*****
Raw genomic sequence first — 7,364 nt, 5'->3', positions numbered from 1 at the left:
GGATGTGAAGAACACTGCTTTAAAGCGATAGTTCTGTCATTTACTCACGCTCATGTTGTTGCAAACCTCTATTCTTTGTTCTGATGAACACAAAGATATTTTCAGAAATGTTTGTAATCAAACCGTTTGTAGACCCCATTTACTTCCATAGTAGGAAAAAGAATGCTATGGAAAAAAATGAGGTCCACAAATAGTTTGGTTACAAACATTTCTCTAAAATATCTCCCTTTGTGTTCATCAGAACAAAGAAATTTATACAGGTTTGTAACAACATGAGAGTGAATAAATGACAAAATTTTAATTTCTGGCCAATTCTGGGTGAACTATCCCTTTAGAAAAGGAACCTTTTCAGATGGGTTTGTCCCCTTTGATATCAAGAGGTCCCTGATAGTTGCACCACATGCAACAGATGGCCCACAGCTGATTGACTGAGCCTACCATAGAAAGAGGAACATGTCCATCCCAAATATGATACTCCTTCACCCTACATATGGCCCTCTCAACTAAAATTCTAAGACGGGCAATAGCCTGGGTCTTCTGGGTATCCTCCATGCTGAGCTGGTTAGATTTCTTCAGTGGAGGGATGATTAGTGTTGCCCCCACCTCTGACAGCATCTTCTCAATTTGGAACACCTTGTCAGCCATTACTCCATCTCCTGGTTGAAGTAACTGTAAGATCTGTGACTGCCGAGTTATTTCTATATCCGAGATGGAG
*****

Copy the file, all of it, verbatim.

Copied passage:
Raw genomic sequence first — 7,364 nt, 5'->3', positions numbered from 1 at the left:
GGATGTGAAGAACACTGCTTTAAAGCGATAGTTCTGTCATTTACTCACGCTCATGTTGTTGCAAACCTCTATTCTTTGTTCTGATGAACACAAAGATATTTTCAGAAATGTTTGTAATCAAACCGTTTGTAGACCCCATTTACTTCCATAGTAGGAAAAAGAATGCTATGGAAAAAAATGAGGTCCACAAATAGTTTGGTTACAAACATTTCTCTAAAATATCTCCCTTTGTGTTCATCAGAACAAAGAAATTTATACAGGTTTGTAACAACATGAGAGTGAATAAATGACAAAATTTTAATTTCTGGCCAATTCTGGGTGAACTATCCCTTTAGAAAAGGAACCTTTTCAGATGGGTTTGTCCCCTTTGATATCAAGAGGTCCCTGATAGTTGCACCACATGCAACAGATGGCCCACAGCTGATTGACTGAGCCTACCATAGAAAGAGGAACATGTCCATCCCAAATATGATACTCCTTCACCCTACATATGGCCCTCTCAACTAAAATTCTAAGACGGGCAATAGCCTGGGTCTTCTGGGTATCCTCCATGCTGAGCTGGTTAGATTTCTTCAGTGGAGGGATGATTAGTGTTGCCCCCACCTCTGACAGCATCTTCTCAATTTGGAACACCTTGTCAGCCATTACTCCATCTCCTGGTTGAAGTAACTGTAAGATCTGTGACTGCCGAGTTATTTCTATATCCGAGATGGAG